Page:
Q By law you report to Congress, sometimes it's every three months, sometimes it's every six months, on whether the Palestinians are violating their accords. The last couple have not even mentioned doing business out of East Jerusalem -- diplomatic business out of East Jerusalem, which the Prime Minister said, publicly yesterday, was one of the "systemic" -- his words -- violations of the accords.

Will the U.S. notify Congress -- has the U.S notified Congress that they are violating their commitments in that way?

MR. BURNS: The United States has notified Congress -- the government and the Clinton Administration -- at several junctures, as we have been asked to do under the law, to certify that the Palestinians are acting appropriately and within the confines of their commitments, and we have certified that they have been I see no reason to change that judgment today.

Q To follow up on that point, I think Mr. Netanyahu was referring to Orient House and the use of it -- he referred to by the Palestinian Authority. I think -- I recall that an American Secretary of State was once going to go to Orient House, in fact, to meet Palestinian officials there. I think it was James Baker. I don't believe it took place, but it just leaves the question, is Orient House within the scope of the Oslo agreement? Is it legal? The Palestinians say they have a complete right to do it. They have legal, written assurances that it's okay. Netanyahu says it's an outright violation. The United States is here in the position of mediating. What can you tell us about this?

MR. BURNS: I can't tell you much. I don't have a copy of the Oslo agreement with me, so I can't look it up, as to whether or not it's specifically included or not. It's an issue. It's clearly an issue between the Palestinians and Israel.

The important thing, especially for a country like the United States, which is not a direct party to these talks -- but a friend of both sides -- is to let Israel and the Palestinians negotiate this issue and discuss it. That's what's beginning to happen in the diplomatic contacts underway.

Q But you accept that it could be a violation of the Oslo --

MR. BURNS: I'm not going to pronounce myself on whether certain acts by a country are violations or not. This is what negotiations are for.

Q We're not talking about a country. We're talking about the Palestinians.

MR. BURNS: I'm not going to pronounce myself on that question. This is what negotiations are for, between the Palestinians and Israel.

Q (Inaudible) from now everything will be much more difficult in terms of the peace process. Don't you think that the three points -- security, reciprocity and particularly democracy -- are a big change?

MR. BURNS: I don't. I think what the Prime Minister was referring to, in his speech to Congress this morning, was what he believes the pillars of the peace process should be. Prime Minister Netanyahu has said, since the day after his election -- I believe the day after his election -- that there should be no preconditions in Israel's future negotiations with the Arab countries and with the Palestinians.

He continues to assert that, and we continue to believe that is the Israeli position, based on our discussions with them yesterday. No preconditions. I wouldn't read too much -- I wouldn't misread what you heard this morning in that respect. We don't believe he was announcing preconditions, or new conditions, for the negotiations. His very clear and consistent position has been no preconditions.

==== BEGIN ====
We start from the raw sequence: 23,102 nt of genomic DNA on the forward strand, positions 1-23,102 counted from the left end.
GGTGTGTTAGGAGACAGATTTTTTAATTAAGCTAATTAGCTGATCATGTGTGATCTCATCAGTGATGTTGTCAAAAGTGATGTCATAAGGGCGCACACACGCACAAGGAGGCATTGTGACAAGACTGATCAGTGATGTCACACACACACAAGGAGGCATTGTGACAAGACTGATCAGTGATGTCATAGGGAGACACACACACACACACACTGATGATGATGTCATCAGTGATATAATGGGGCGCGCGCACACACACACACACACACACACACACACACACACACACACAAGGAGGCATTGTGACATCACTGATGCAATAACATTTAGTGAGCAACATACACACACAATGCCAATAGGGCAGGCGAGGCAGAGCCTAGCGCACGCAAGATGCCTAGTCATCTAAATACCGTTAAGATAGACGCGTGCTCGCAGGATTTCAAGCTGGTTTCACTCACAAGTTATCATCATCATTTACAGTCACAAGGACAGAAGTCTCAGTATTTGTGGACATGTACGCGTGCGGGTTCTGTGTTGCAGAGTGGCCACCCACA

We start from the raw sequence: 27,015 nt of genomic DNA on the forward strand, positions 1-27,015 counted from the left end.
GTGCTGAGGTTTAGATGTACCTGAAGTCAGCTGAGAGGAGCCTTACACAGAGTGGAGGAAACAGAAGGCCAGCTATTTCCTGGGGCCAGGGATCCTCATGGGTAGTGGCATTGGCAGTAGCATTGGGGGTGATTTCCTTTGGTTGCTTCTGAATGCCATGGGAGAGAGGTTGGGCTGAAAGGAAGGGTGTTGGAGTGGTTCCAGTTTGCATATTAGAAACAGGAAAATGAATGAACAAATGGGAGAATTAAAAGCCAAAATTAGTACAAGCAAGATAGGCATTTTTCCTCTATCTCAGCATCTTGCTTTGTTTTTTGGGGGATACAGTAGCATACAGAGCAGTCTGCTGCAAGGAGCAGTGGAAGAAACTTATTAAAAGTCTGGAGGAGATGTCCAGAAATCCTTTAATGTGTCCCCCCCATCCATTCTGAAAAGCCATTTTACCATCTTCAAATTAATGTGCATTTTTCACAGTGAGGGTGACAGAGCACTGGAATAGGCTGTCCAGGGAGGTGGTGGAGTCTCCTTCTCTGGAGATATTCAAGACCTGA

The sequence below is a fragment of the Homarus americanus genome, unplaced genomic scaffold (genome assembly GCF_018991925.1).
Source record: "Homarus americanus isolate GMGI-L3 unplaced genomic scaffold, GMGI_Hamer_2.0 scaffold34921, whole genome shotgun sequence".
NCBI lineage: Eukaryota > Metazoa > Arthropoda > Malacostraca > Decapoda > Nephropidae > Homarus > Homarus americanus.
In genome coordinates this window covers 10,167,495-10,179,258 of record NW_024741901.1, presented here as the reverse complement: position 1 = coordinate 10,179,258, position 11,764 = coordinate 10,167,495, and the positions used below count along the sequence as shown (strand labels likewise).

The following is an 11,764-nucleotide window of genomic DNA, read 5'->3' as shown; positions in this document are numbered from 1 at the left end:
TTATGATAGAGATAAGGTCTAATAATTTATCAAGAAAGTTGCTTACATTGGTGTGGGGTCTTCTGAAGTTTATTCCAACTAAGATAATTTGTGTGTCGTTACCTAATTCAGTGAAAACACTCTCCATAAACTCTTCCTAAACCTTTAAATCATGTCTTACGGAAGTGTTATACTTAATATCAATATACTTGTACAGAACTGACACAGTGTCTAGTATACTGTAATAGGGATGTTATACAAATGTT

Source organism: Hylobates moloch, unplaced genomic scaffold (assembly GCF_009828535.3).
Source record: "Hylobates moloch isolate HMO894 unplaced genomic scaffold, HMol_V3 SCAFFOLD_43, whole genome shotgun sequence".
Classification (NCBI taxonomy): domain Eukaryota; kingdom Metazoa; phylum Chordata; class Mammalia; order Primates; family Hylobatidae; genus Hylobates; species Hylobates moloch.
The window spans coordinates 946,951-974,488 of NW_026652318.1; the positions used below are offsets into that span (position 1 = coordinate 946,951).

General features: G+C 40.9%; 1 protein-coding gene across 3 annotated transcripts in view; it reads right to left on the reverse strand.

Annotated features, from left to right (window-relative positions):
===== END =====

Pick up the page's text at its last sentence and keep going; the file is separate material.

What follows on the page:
Q Nick, also --

Q You're probably right, but at the same time, I was so surprised to see the Prime Minister taking so strong a stand in his speech on Capitol Hill. It seemed to me that these are kind of conditions that he put.

MR. BURNS: We don't believe so. Secretary Christopher and Dennis Ross were both at the speech. A number of people here who are experts listened -- saw it on television, on CNN. We believe that the Israeli position is no preconditions. That's a very important understanding that we have.

Charlie.

Q Can I go to Bosnia?

MR. BURNS: I think Sid has another question, and Laura had a question before this.

Q Also on Jerusalem, the Prime Minister in his speech to Congress today made a very strong and completely unequivocal statement about his intentions to keep Jerusalem united and undivided. U.S. policy is that, I believe, it should be settled in negotiations.

MR. BURNS: Thank you. (Laughter) You just answered the question. I don't have to answer the question.

Q That's a huge difference between the two, and it's also a huge precondition, as is demanding Syria stop the katyusha --

MR. BURNS: Sid, let's remember something.

Q -- out of south Lebanon.

MR. BURNS: When the Palestinians and the previous Israeli Government agreed on the basis for the final status talks -- which began, I believe, on May 4 of this year in Taba -- they agreed that a certain number of issues, among them the most difficult issues concerning peace between Israel and the Palestinians, should be included in that basket of issues -- among them Jerusalem.

Therefore, it's not going to be a surprise to Palestinians or Israelis that Jerusalem is a final status issue, and that there are clear differences on that issue between Israel and the Palestinians. I didn't take that as a surprise, I wasn't surprised by that. It's a long-held Israeli position.

If you talk to the Palestinians, they have a different position. They need to negotiate it. They need to resolve it together.